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Monday, 7 February 2011


I'm going to have to insist you see it. It has the weight of a Holocaust movie. But then it would do because it's about people being sent somewhere against their will, and come the end of it they don't even know who they are anymore.

And it's all true. It's about the children who were deported from England to Australia from the end of the war up until as recent as 1970. They didn't want to go. They didn't get a choice. Apparently 130,000 children were deported from the UK. Can you believe that?

"you feel for us, 'cause we can't."

This is a story about identity. About being taken to another country and being made to work as a slave. To have one piece of clothing for your entire childhood as you work as a labourer. The English have blood on their hands. So do Australians. So does the Church. We're good at hiding this stuff.

It's directed by Jim Loach. You can't write about him without mentioning he's Ken Loach's son. But it's not important. This is Jim's film. He spent eight years working on it and developing it with screenwriter Rona Monro, and with Margaret Humphreys, who it's based on.

This film is why Emily Watson became an actor. She's never been better than in 'Oranges & Sunshine.' Not that she's ever been bad. Here she's at career best. You care for her because you care for her character, but also because she reminds you of you. So do the orphans as they try to face up to their history, try to face up to not knowing who their Mother's are. You relate to it because of how human they are. Some are broken hearted and weak, some put up huge walls and refuse to be emotional. It's just like me and you.

'Oranges & Sunshine' is gritty. Not in the graffiti-filled-council-estates kind of way, but in that it gets down to the nuts and bolts of life and corruption. The church was involved, the children's charities were involved, the governments were involved. This is why film is important. It teaches us what we don't know and it reminds us of what we do know. It's a mirror for our best and worst.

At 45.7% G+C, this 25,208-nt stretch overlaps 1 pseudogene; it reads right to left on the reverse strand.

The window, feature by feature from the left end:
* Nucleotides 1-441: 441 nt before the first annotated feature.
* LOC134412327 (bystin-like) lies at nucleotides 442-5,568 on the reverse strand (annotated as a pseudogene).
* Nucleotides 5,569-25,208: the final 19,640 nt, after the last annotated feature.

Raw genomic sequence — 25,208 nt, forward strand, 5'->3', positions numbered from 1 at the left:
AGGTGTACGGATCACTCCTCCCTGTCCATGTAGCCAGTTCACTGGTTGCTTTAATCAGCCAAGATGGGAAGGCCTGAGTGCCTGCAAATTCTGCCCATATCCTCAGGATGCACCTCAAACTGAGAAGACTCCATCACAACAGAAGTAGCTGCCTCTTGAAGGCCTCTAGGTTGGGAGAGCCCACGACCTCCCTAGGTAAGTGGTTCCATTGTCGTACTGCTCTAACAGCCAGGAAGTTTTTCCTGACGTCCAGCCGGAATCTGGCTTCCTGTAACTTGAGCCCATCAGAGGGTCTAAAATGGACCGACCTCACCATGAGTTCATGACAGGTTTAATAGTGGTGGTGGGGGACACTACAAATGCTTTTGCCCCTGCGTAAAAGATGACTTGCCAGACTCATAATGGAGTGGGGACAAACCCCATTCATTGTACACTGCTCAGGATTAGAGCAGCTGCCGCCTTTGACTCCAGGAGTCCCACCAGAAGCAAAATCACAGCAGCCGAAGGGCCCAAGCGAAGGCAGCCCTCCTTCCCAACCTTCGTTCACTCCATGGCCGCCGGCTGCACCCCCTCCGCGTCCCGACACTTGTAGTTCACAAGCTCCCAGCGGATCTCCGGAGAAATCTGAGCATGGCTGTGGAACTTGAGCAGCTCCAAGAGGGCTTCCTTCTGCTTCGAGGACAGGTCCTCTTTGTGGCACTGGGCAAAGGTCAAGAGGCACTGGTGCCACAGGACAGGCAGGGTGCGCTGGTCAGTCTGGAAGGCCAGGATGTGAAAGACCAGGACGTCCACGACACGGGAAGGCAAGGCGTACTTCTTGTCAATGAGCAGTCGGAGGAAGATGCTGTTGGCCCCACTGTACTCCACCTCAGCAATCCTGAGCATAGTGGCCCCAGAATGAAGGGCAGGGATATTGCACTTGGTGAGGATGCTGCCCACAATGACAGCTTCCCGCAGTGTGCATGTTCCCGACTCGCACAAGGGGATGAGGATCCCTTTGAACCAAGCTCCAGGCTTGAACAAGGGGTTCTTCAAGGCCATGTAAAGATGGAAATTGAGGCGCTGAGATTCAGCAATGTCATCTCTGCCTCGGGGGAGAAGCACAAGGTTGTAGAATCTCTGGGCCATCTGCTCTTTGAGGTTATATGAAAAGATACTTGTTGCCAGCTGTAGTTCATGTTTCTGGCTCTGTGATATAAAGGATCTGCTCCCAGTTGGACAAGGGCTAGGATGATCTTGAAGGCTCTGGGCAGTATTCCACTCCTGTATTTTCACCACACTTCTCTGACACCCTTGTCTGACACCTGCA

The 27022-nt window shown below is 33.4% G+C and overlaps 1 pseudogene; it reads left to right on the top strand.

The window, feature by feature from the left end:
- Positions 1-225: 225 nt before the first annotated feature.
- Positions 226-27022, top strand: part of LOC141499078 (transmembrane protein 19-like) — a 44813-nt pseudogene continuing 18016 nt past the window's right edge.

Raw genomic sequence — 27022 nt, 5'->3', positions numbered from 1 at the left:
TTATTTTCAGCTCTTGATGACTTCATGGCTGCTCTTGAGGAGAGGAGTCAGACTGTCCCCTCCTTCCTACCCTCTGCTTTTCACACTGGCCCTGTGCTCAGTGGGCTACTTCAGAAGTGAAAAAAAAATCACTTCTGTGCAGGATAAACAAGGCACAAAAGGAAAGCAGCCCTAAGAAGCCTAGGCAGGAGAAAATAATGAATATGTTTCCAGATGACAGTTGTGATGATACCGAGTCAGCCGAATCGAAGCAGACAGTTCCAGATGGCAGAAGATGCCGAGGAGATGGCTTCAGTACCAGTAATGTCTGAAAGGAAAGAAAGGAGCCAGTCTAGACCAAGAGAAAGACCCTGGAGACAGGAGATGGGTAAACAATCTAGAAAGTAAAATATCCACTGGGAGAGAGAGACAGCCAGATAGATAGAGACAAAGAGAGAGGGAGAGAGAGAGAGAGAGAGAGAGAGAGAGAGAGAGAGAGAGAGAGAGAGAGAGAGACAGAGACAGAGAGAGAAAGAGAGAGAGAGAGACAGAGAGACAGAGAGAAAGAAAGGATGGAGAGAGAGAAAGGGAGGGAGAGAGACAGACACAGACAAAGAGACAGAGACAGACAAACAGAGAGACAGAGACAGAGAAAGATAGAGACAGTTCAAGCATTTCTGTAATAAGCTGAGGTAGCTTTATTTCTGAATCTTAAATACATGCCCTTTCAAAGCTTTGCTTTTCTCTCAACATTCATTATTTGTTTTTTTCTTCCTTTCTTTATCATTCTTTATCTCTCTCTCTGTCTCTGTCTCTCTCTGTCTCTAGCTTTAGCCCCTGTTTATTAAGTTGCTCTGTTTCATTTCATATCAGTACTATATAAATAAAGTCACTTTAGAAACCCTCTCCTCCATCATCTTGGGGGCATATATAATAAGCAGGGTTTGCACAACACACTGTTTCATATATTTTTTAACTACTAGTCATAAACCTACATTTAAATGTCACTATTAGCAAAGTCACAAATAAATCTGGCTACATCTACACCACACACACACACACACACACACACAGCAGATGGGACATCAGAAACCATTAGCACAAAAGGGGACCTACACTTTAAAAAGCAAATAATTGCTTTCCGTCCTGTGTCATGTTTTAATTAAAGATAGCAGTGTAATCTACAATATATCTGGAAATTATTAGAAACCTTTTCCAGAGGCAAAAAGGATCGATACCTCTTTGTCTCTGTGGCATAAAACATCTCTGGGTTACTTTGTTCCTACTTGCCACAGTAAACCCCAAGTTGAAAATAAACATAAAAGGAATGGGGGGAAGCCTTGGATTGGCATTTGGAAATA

A lot of stories need to be told, but they get told badly and the meaning is lost. Not this one. It'll get you. It makes people cry and it makes people think and it makes people talk. That's what we want independent films to do.

The film comes out in the UK in April and in the USA some time after. Hopefully the film will get distribution in other territories too. We'll see in they do a deal in Berlin. The world needs to see this film. Keep it on your radar.

Care to share?


  1. I only remember Emily Watson in one film (even though I know she's made a good reputation from plenty), and that is the biopic, "Hilary and Jackie." Her performance was outstanding, and seeing her name in the film is a definite plus. I'm glad you wrote a film review, because I would never have heard of the movie, seeing as how I don't watch TV and really go on two websites. Lachrymose stories about a dreadful and forgotten history is very much needed.

    On the side note, I like your film reviews. They're very aesthetically appealing, in terms of your writing (your writing is always good anyway). You're succinct, but you're not too brief, which a lot of other critics have the fault of sounding a little detached when they do so.

  2. "We're good at hiding this stuff." I will see this one for sure. For me, such a timely post. Where I live, we have our own very-neatly-tucked-away-years-ago secret story that involves the church. There's barely anyone left alive whom I can interview for information. I've been trying to figure out how to write about it, and whether it's even important enough to write. Your post reminds me that it may be worth telling.

  3. After reading this post I really want to see this film (please remind me of it when it comes out). I like the way you write about films, with such passion and enthusiasm, wonderful!

    Since I'm a new follower (found you via MLS - you impressed me with the interview) I would like to invite you to check out my blog and become a follower. Constructive criticism is always welcome.

  4. I'm sorry for not commenting that often (well it wouldn't be interesting either), but do you have a link to the story behind the film?

  5. Hi there, firstly MartininBroda this might be a good starting point as a link

    I found your review of this film very encouraging as I enjoy films that do not shy away from difficult subjects. It sounds like this film will be very illuminating and powerful.

  6. LEILA - Thanks so much for the compliment!

    JAYNE - I'd love to know more about what you're working on. Maybe I can suggest ways for you to get the info you need!

    STARLIGHT - Nice to meet you. I have your blog open and am having a browse :)

    MARTIN - Happy Frog covered it really--- start with Margaret on Wikipedia; have a good read up about her! Fascinating.

    HAPPY FROG - The film is VERY powerful, which is VERY rare! I hope you get to see it soon.

    BEVERLY - I agree with what you say. We need more films like this. That delve deeply into important truths.